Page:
The Suicide Elephant

Sunday, 2017-04-30 13:49:55
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As I stood on stage for the graduation ceremony of our university one morning, I still thought about the ill-fated elephant in the city zoo from six months ago. The animal’s death was vivid in my mind, while the MC’s introduction sounded totally meaningless. Snapping out of my day dream, I noticed a slender girl in front of me walking off the stage. Looking around, I saw I was alone on stage.

The elephant killed itself on a weekend morning, a day that seemed like yesterday to me. I had been on a date with my sweetheart, driving her about on my motorcycle. After a ride along the streets, with her perched uncomfortably behind me, I decided to stop somewhere to relax. The park we normally went to was too crowded, as were our favourite cafes. It felt like our city had shrunk under the hot sun, with horns blaring and a stifling atmosphere.

“Where should we go, darling?” I asked her.

“What about the zoo? I haven’t been there in a long time.”

“The zoo! Is there anything worth seeing there?”

“Some new animals, I think. We might as well go instead of driving about aimlessly.”

“Agreed! Thinking of it, I haven’t been there since I was ten years old.”

* * *

The motorbike parking fee had increased noticeably, more than fifty per cent from when I first visited at the age of ten.

“All things considered, it’s still reasonable. Things have changed greatly since then: the world economic crisis, inflation, rocketing fuel prices, our WTO integration, the internet boom, population growth, famine in Africa, war in the Middle-East, unrest in Tibet and, last but not least, North Korea’s threats of using nuclear weapons,” I said.

“Anything else?” she asked me, giggling.

“Oh, this, that and the other,” I answered.

The zoo was packed with visitors, especially little children. They teased animals in cages, big and small, or demanded their parents take photos of them. The lawns were full of people eating lunch. Rubbish was strewn around everywhere. It was a mess!

The animals seemed very pensive in their cages. Several chimps yawned, lying lazily in the shade; some crocodiles sunbathed with mouths wide open, whereas a few tigers, standing or lying, gazed at the viewers. Oddly enough, all of them seemed calmer than the crowd around them, despite their confinement. Maybe, they were so used to the behaviour of humans it had become monotonous.

My lady quickly led me to look for enclosures far away from the stench of food and rubbish that permeated most of the zoo.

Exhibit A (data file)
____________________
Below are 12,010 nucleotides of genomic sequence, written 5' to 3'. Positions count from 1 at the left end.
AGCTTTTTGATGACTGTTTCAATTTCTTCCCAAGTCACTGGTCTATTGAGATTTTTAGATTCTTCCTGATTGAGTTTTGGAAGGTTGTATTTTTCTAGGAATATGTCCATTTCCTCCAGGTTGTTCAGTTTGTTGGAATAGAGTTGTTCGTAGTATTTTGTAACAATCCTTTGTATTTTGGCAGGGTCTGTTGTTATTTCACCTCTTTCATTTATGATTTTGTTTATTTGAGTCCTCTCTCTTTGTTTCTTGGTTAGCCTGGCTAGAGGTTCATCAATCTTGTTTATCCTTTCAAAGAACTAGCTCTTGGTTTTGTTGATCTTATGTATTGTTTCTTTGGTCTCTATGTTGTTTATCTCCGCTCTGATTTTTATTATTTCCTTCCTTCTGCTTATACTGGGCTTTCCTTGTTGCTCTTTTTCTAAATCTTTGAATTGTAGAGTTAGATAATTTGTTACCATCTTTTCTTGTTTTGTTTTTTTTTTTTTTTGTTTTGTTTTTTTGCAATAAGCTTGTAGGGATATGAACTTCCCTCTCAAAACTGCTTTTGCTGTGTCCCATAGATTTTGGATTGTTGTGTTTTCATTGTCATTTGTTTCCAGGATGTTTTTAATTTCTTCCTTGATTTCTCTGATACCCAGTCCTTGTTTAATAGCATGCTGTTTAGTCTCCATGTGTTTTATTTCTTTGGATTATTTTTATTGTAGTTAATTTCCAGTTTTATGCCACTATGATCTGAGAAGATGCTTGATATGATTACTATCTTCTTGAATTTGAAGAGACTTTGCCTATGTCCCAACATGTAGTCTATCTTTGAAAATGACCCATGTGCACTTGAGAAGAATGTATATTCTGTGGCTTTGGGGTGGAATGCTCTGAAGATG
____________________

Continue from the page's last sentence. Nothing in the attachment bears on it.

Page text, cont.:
After walking round the zoo, we stopped at a huge cage for elephants. One of them was lazily walking to and fro, while the other was asleep beside a pond. The whole area was surrounded by children. The elephants might have been the most photographed things in the zoo. In pictures they looked huge, but here they seemed small compared with the vast zoo. Their rough and ashy-gray skin made me sad.

“When did you last see one?” I asked my sweetheart.

“A long time ago, I’m not sure” she replied. “Once, I saw a beautiful elephant in a circus on the way to the theatre. To the best of my memory, that beast was much bigger than the ones here.”

We went closer to the wired fence. Surprisingly, the prone elephant slowly stood up then started walking. When it reached the centre of the enclosure, it raised its trunk high with an ear-splitting shout, as if it wanted attention. At once, all eyes were fixed on it. After that it began coiling its trunk then inserted its end into its mouth. The trunk entered slowly and deeply into its mouth. The bizarre scene attracted attention, with the area around the enclosure becoming more and more crowded with every passing second. A few minutes later, several zoo keepers rushed towards the enclosure. Flashes of cameras illuminated the performing animal.

In the meantime, the beast’s trunk was going deeper and deeper into its throat. Suddenly, its eyes lit up terribly as if it was choking. From its mouth, painful groans could be heard. The zoo keepers had barely got in when the poor animal collapsed. Its legs trembled violently. Minutes later, it took its last breath. When they managed to pull the trunk out of its mouth a stream of saliva and blood oozed out.

The animal’s violent death was a shock to all the people watching.

The other elephant had been motionless the entire time.

* * *

“We’d better leave this horrifying place at once,” said my sweetheart, pulling me out of the crowd.

“Where should we go, darling?” I asked.

“Take me home!”

Reaching my home after dropping her off, I went straight to bed. In the dark, the image of the suicidal animal appeared in my mind. I saw its death as a sign of an intelligent beast. “It was a brave protest against bondage,” I whispered to myself. I clenched my teeth, holding my knees tightly.